Hillary Clinton took a predictable path in opposing the Trans Pacific Partnership. The former secretary of state declared this week as the negotiations concluded: “ ... based on what I know so far, I can't support this agreement.” Remember 2008, when Clinton and Barack Obama flirted during the Ohio primary with renegotiating the North American Free Trade Agreement? That played well to many Democratic voters. Soon, the matter faded. Neither Obama nor Clinton has raised the subject much the past seven years.
Three years ago, Clinton described the Trans Pacific Partnership as setting “the gold standard in trade agreements to open, free, transparent, fair trade.” Now it is the presidential campaign season, and in seeking the White House, Clinton has been reinforcing her left flank.
So which is it, “gold standard” or something undeserving of support?
The trade deal has been a decade in the works, involving the United States and 11 other countries along the Pacific Rim, comprising 40 percent of the global economy and one-third of world trade. It makes substantial advances in reducing tariffs and other trade barriers. American farmers gain much wider access to markets. So do makers of auto products and communication technology.
One area of clear American advantage is the service industry. The agreement opens the way to such strengths as finance, engineering, education and software. It pares back obstacles to small businesses entering markets overseas. It sets up protections for Internet traffic and e-commerce. These are all avenues to creating export-driven jobs, which pay at higher levels on average.
The agreement advances worker protections, requiring countries to comply with the standards established by the International Labor Organization, including the opportunity to form unions and protections against child labor. The environmental standards are similarly higher, with provisions to protect wildlife and curb the damage from fishery subsidies.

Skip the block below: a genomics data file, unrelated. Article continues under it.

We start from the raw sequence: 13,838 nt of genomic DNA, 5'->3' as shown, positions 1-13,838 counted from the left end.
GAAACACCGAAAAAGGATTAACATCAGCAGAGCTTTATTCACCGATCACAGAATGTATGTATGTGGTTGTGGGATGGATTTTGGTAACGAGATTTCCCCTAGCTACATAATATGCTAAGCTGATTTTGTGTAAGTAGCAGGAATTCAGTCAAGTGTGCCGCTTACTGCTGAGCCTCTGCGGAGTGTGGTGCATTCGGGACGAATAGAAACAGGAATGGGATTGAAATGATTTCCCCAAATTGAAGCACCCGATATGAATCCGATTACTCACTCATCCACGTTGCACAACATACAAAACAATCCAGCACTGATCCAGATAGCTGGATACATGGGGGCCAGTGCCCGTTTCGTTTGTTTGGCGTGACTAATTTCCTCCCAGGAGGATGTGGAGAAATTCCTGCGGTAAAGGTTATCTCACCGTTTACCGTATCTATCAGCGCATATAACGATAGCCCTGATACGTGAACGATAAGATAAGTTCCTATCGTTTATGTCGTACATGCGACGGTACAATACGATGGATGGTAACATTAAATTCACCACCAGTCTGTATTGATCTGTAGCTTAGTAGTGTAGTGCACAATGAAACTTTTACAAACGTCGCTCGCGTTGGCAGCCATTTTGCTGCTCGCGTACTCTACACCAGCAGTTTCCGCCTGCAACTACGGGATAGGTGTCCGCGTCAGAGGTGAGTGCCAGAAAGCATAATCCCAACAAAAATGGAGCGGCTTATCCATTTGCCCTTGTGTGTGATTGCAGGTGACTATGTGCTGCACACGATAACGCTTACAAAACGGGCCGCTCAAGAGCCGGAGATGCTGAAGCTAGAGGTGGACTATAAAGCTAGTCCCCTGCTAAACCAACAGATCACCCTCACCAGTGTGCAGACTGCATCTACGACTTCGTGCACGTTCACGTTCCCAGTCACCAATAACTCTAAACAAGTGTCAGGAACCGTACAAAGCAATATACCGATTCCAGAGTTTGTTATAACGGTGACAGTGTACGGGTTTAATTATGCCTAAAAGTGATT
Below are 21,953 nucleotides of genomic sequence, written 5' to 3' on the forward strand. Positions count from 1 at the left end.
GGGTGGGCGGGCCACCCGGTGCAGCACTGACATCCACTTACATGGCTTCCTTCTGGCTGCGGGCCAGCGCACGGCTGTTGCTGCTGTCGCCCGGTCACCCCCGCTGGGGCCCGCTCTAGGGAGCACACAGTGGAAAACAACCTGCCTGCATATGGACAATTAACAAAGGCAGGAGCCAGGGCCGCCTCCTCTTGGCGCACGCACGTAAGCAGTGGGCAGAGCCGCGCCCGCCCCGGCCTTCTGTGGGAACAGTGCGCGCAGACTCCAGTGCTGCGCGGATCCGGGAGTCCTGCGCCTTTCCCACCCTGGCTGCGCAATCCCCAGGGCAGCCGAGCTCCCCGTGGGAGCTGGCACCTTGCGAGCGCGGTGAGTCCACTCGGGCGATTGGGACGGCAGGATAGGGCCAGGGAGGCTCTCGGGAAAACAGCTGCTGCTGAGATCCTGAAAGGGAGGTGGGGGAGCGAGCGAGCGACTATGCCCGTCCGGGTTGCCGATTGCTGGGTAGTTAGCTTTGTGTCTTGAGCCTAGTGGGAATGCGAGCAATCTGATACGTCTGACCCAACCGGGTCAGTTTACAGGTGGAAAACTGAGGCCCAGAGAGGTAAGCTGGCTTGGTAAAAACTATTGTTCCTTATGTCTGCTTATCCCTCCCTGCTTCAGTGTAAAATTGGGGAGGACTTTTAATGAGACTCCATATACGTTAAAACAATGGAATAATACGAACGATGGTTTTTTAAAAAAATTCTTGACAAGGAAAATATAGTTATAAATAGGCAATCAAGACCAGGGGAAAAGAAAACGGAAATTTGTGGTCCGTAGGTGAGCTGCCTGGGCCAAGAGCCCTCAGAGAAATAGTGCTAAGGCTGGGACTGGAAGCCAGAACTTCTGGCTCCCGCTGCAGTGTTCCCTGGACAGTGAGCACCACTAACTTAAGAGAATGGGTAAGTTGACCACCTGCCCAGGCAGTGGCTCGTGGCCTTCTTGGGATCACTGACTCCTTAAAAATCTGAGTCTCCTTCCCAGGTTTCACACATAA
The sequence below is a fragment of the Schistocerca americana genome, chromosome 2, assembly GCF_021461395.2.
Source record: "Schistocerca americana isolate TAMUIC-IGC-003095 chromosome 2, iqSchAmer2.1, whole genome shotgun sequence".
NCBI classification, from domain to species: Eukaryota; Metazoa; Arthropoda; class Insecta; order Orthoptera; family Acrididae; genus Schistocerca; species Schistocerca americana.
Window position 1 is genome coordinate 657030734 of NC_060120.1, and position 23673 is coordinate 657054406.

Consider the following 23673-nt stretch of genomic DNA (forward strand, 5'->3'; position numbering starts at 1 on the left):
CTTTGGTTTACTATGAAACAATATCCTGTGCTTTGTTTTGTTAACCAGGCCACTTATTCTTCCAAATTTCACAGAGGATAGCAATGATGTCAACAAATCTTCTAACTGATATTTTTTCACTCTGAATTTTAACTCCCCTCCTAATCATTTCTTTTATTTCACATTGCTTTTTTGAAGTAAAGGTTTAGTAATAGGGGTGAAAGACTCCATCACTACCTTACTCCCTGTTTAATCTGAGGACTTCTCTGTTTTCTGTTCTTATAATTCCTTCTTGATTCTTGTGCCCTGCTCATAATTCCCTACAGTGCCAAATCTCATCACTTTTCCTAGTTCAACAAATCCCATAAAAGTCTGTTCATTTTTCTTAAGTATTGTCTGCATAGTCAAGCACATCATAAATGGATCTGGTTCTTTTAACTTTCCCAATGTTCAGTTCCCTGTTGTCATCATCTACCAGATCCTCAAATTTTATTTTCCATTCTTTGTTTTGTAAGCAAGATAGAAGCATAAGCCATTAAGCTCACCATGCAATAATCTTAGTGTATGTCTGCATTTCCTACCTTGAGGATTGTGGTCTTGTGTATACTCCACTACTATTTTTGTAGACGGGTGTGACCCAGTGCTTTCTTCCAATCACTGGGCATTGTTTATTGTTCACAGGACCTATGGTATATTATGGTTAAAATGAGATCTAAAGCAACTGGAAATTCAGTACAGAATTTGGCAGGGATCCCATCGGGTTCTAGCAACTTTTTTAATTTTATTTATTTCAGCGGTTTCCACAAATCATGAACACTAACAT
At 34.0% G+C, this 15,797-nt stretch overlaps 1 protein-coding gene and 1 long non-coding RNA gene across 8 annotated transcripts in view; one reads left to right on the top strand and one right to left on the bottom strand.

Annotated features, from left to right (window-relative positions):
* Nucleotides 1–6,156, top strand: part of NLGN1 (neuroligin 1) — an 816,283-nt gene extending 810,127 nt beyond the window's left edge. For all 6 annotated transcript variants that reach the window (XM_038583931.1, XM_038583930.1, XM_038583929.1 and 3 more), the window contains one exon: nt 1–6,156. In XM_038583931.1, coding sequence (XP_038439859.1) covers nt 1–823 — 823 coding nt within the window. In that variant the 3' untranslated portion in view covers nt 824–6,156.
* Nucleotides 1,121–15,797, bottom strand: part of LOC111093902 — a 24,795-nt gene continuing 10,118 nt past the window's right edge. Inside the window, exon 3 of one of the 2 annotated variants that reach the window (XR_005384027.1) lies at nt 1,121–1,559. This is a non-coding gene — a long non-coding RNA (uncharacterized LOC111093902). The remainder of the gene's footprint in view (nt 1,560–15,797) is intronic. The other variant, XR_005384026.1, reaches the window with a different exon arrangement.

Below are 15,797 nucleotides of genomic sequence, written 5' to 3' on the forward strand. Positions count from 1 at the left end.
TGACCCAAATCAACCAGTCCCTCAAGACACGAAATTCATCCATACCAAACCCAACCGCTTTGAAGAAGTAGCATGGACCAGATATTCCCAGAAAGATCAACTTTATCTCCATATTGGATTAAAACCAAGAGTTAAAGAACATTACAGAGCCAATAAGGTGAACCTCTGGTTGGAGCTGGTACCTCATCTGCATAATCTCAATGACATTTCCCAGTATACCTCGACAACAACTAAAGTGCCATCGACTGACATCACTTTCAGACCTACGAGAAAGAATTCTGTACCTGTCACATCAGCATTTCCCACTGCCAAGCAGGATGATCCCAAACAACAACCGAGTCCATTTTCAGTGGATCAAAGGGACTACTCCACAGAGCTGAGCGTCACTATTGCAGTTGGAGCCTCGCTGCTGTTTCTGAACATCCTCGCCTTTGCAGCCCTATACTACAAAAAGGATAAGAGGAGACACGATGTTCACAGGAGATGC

Then, there is the strategic component, or so-called pivot, the agreement serving as a counterweight to expanding Chinese influence in the region.
Assessing almost any complex trade agreement requires calculating its overall impact — plus or minus in total. In that way, for all the advances, there are problematic provisions.
They come mostly in the form of writing complex rules for corporate interests. Take the pharmaceutical industry seeking extended intellectual property protection for drugs made from biotechnology. They sought 12 years. They got a minimum of five. The worry is, even the shorter time will slow access to cheaper generic drugs.
For decades, companies operating overseas have been protected against governments confiscating their property or otherwise discriminating against their operations. Of late, some have begun to exploit such provisions to evade regulations and other policies. Does the Trans Pacific Partnership do too much to accommodate these corporate efforts?
It is revealing that the agreement bars Big Tobacco from taking such steps. That suggests the door is open to others challenging regulations they deem as unduly cutting into profit margins.
Congress has three months to have its say, up or down. That gives the Obama White House time to show skeptical Democrats, in particular, that whatever the shortcomings in the trade agreement, the benefits are greater. The president is helped by a letter from 14 former Democratic governors, including Richard Celeste of Ohio, supporting the deal. Practically everyone sees value in opening markets. What may be harder to see is why favorable rules for corporate interests do not ruin the entire package.